I’m not interested in cars, or racing, or a combination of both. I don’t even have a driving license. Imagine that. This is the story of how I came to watch a film about cars, and racing, and fell in love with both.
I love going to the cinema because I love trailers. I also love commercials. I always make sure to arrive early to play my favourite game. It’s called Guess What This Commercial is For. Cinema commercials are usually less about the product they advertise and its supposed benefits and more about evoking emotion. Case in point: this one. I couldn’t care less about the car it’s promoting (for that’s what it does) but I do love the vague sense of the uncanny provoked (intentionally or not) by its ample use of CGI and Captain Beefheart music.
The point I’m getting at is that said commercial was followed by a trailer for a film about, you guessed it, cars. Le Mans ’66 (called Ford vs. Ferrari in some countries, presumably for legal reasons) focuses on two men, played by Matt Damon and Christian Bale, who want to build the perfect race car to beat Ferrari in the world-famous Le Mans race. It’s based on a true story and petrol heads are queuing up as we speak to point out its flaws. As mentioned before, though, I know next to nothing about cars and racing, so none of this bothered me very much.
In fact, the film might as well have focussed on a bunch of stamp collectors. It has Christian Bale in it, which in itself is a good enough reason to go and see it, as I can’t recall a truly bad film he’s done. But what really made me decide to go and see it was the weather. It’s late Autumn as I write this, we’re getting about five seconds of sunlight per week, if we’re lucky, and I felt badly in need of some brightness to stave off the gloom. Le Mans ’66 offers just that. It’s set in the American desert and the South of France, it’s 1960s colour scheme is cheerful and upbeat, and it boosts a fist-pumping soundtrack that’s bound to put a spring in your step.
The feminist in me did grumble about the film’s overwhelming white heterosexual masculinity. There’s a magnificent scene in which Catriona Balfe gets to speak her mind, but it’s pretty much the only one, and throughout the film she’s very much Christian Bale’s wife rather than an independent character. Then again, racing is a man’s world, and back in ’66 it was even more so than it is today. Like it or not, the film is historically accurate in this respect. Although I recommend you check out the true story of Liane Engelman, one of the first female racing drivers, to counterbalance its testosterone a little bit.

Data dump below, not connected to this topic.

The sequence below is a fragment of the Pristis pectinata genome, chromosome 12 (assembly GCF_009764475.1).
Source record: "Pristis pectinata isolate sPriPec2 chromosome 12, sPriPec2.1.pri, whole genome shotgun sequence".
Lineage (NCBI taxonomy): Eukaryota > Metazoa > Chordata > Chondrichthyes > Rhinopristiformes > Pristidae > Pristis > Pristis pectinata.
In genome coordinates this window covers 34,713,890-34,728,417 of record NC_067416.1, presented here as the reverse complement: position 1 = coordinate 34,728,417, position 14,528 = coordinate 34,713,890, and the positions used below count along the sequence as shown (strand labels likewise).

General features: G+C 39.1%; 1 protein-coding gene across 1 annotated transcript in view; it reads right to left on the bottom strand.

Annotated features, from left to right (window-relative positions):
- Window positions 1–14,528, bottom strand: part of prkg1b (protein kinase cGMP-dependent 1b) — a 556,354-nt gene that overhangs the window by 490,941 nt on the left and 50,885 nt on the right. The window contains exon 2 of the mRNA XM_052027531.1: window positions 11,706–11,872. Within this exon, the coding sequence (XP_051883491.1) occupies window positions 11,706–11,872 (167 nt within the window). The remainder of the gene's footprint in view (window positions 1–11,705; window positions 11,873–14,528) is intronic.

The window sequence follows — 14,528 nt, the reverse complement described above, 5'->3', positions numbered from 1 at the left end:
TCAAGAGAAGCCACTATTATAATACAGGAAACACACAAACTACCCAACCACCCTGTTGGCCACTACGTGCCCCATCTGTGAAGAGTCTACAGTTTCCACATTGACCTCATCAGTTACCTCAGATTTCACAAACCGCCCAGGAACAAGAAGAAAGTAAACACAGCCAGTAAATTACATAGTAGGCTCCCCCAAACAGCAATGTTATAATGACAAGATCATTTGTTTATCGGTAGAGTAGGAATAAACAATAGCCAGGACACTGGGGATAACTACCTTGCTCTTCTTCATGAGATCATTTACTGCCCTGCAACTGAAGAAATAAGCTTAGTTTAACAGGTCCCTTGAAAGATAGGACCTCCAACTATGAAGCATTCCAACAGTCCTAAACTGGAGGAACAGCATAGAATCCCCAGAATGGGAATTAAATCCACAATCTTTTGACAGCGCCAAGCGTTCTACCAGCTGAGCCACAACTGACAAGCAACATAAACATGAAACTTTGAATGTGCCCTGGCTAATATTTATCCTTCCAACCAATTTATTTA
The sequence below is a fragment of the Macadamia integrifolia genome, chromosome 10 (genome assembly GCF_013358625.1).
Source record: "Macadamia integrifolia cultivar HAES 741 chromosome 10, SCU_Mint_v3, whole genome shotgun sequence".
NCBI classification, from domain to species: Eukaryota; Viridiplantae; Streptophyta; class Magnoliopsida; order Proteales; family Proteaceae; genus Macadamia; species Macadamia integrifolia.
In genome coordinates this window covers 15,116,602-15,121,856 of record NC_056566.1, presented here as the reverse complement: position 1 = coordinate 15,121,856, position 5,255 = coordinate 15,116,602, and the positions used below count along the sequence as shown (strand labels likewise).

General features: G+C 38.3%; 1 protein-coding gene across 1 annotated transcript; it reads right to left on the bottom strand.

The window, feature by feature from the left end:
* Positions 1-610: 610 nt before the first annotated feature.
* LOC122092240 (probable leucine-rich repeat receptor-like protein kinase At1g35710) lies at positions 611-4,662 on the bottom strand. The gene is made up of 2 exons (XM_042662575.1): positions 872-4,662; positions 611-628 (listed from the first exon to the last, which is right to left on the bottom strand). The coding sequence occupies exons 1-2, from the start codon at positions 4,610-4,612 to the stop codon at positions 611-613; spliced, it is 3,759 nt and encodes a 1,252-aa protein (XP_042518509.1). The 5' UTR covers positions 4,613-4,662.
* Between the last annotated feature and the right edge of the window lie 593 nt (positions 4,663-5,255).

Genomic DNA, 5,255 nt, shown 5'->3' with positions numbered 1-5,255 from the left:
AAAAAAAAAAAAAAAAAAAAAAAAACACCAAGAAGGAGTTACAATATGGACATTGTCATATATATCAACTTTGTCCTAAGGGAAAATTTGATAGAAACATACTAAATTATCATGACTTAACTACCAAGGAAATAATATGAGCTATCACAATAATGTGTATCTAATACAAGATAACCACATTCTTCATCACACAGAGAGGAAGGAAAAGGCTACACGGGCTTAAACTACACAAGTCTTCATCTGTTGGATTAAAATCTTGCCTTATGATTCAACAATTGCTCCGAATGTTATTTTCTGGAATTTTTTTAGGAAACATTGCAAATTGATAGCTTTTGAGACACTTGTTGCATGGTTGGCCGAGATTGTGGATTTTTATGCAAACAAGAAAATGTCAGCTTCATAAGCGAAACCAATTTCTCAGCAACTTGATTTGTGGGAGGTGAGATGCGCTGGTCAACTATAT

I actually think that the film does a pretty good job with its depiction of masculinity and its perils. It may not be intended as a gender-critical text but that doesn’t mean you can’t read it that way. Every major moment in the film, from the characters’ decision to build the car to their obsessive fine-tuning of it, is motivated by their desire to prove their masculinity. The scenes in which Matt Damon confronts Ford vice presidents, and indeed the company’s owner, are classic Western-style showdowns. It’s all about being the toughest, fastest, most daring bloke of them all. The implication being that Christian Bale (as driver Ken Miles) is the film’s top dog, as his ability to race a car like nobody’s business overrules the wealth and social status of the Ford execs he’s up against. Whether it always works that way in the real world, and whether this kind of competitiveness is a good thing, is a different matter for a different film.
A lot of mainstream contemporary films feel boring and soulless to me. There’s too much CGI, cardboard cut out characters, cheesy storylines and all the rest of it. They’re not even so bad that they’re good. They’re just bad (Midway, I’m looking at you). While not perfect, Le Mans ’66 is great entertainment. The film goes on for more than two hours and I never got bored. It’s funny, the acting is great, the pacing fast, the mood upbeat. In other words, it might just be the kind of film you need to see at this time of year, right before the Christmas madness kicks in.